Do a quick Google search for Note 2 bugs or crash problems. You may be experiencing an issue with your Samsung hardware.
Charlie Babcock
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Charlie Babcock,
User Rank: Author
6/26/2014 | 3:13:50 PM
Android Studio is getting sophisticated
Android Studio, Lorna, is getting to be a pretty sophisticated integrated development environment. It can now import projects from Eclipse, identify problems in code, red underline inconsistent use of API versions, etc.  I think the Android tool universe is growing fast.

 
zgonzo23
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zgonzo23,
User Rank: Strategist
6/26/2014 | 10:50:09 AM
Re: Google finally shows their real face . . . just fix KitKat first!
I wonder if that is really Google's fault. You do realize that Google releases Android and then the manufacturer (Samsung) customizes it and then send it to the carrier and the carrier customizes it again. In short you have three people that have changed that software before it gets to your phone. Samsung is known for making some rather large changes to Android. They are also known to take a pretty good while to make those changes. Add to the fact that all those changes typically in my expereince cause lag and slow downs. I think you might do better to complain to Samsung. I have a phone running on the latest Android and I do not have any problems. The same with at least six other people I know running the latest version. 
anthemonly
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anthemonly,
User Rank: Apprentice
6/26/2014 | 10:38:09 AM
Google finally shows their real face . . . just fix KitKat first!
When will Google fix all the bugs in KitKat?!  My Note 2 never was right BEFORE the KitKat release, but at least Google Apps and WiFi worked.  Now I have 3/4G but GOOGLE APPS CRASHES EVERY TIME I try to use them, especially Voice and Mail.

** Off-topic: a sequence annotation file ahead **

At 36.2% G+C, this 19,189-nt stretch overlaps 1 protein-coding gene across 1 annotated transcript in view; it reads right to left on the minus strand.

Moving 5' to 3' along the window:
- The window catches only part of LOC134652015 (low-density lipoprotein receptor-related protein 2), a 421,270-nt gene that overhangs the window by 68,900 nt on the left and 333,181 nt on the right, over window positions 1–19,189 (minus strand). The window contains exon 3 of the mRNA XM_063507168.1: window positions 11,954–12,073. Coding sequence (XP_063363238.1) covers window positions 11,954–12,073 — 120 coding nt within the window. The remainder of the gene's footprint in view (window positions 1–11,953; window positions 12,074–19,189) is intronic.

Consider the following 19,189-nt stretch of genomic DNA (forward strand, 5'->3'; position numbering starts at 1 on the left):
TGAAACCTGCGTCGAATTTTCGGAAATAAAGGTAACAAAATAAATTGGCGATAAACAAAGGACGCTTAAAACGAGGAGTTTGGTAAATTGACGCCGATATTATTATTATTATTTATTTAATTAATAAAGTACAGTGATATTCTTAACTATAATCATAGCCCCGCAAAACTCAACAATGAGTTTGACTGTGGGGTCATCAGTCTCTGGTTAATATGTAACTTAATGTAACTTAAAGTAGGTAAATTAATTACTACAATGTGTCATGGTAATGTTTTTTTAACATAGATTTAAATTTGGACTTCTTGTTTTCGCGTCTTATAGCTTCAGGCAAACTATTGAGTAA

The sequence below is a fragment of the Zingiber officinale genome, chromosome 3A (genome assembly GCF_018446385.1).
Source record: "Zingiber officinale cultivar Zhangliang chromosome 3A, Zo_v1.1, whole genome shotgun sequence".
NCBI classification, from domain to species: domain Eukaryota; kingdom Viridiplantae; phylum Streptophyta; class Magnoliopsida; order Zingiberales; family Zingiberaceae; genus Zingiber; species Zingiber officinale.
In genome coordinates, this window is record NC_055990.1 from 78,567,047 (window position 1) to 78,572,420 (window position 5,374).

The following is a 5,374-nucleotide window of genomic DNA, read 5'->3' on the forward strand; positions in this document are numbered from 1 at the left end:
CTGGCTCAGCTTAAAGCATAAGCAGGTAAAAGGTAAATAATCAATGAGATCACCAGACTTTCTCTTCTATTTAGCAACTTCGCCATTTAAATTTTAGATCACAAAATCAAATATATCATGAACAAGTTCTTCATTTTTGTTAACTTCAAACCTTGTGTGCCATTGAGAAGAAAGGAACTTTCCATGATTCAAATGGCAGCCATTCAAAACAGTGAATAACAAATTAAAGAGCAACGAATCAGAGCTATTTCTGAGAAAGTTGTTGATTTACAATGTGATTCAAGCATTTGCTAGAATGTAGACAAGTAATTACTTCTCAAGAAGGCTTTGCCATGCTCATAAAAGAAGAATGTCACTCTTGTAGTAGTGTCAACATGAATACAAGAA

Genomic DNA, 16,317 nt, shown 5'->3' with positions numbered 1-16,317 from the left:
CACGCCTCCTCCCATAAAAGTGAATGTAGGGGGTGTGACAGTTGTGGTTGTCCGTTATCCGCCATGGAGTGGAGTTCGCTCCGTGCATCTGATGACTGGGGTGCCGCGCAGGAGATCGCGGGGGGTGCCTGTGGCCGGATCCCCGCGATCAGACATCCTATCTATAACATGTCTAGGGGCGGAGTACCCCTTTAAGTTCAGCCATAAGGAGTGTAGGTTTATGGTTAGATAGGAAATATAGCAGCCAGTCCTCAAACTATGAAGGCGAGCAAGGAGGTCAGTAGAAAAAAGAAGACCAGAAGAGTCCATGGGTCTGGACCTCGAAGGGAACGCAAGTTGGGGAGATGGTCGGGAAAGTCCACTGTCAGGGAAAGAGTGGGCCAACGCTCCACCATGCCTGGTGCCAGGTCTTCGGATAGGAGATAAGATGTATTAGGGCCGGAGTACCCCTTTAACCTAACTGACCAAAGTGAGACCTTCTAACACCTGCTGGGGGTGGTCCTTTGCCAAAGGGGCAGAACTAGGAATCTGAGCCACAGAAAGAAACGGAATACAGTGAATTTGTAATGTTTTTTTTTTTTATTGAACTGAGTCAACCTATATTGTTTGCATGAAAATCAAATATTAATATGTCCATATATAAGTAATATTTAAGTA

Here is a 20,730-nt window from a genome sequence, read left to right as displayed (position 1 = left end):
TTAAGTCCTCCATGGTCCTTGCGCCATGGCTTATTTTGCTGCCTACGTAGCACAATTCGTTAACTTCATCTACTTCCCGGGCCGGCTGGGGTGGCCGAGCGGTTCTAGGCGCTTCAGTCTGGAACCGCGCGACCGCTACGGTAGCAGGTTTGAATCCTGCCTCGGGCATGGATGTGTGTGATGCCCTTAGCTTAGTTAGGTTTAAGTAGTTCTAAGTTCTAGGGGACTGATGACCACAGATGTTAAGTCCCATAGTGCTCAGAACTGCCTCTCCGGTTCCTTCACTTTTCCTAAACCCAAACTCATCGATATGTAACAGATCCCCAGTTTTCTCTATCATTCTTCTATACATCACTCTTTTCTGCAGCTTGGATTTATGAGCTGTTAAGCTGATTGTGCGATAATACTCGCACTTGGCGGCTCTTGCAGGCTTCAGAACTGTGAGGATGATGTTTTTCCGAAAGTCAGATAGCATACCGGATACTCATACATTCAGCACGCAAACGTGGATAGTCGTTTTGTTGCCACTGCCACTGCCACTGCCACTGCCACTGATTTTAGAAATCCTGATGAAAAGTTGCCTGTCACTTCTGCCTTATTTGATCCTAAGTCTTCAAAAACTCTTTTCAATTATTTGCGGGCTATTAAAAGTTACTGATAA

THIS IS UNACCEPTABLE!!  Waiting for a new release that will supposedly fix these issues by integrating all their features and adding new layers of security and reporting I have no control over IS NOT THE SOLUTION!  This is like Ford releasing a lemon and fixing it by releasing another lemon the next year!

Plus, the real integration is between the carriers and Google, it is not as if we can just switch phones or platforms to get the features we've come to rely on!  Paying $1500 to $2000 a year for mobile access is completly unacceptable and as a consumer I will not tolerate it.


Maybe Blackberry is the solution afterall, or Windows . . . or from anyone who will release an Ubuntu phone!
Lorna Garey
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Lorna Garey,
User Rank: Author
6/26/2014 | 10:16:18 AM
Sticks and carrots?
Charlie, what tools does Google have to incentivize that "diverse and sometimes fractious universe of Android developers" to uniformly adopt its new design guidelines? 
Google in the Enterprise Survey
Google in the Enterprise Survey
There's no doubt Google has made headway into businesses: Just 28 percent discourage or ban use of its productivity ­products, and 69 percent cite Google Apps' good or excellent ­mobility. But progress could still stall: 59 percent of nonusers ­distrust the security of Google's cloud. Its data privacy is an open question, and 37 percent worry about integration.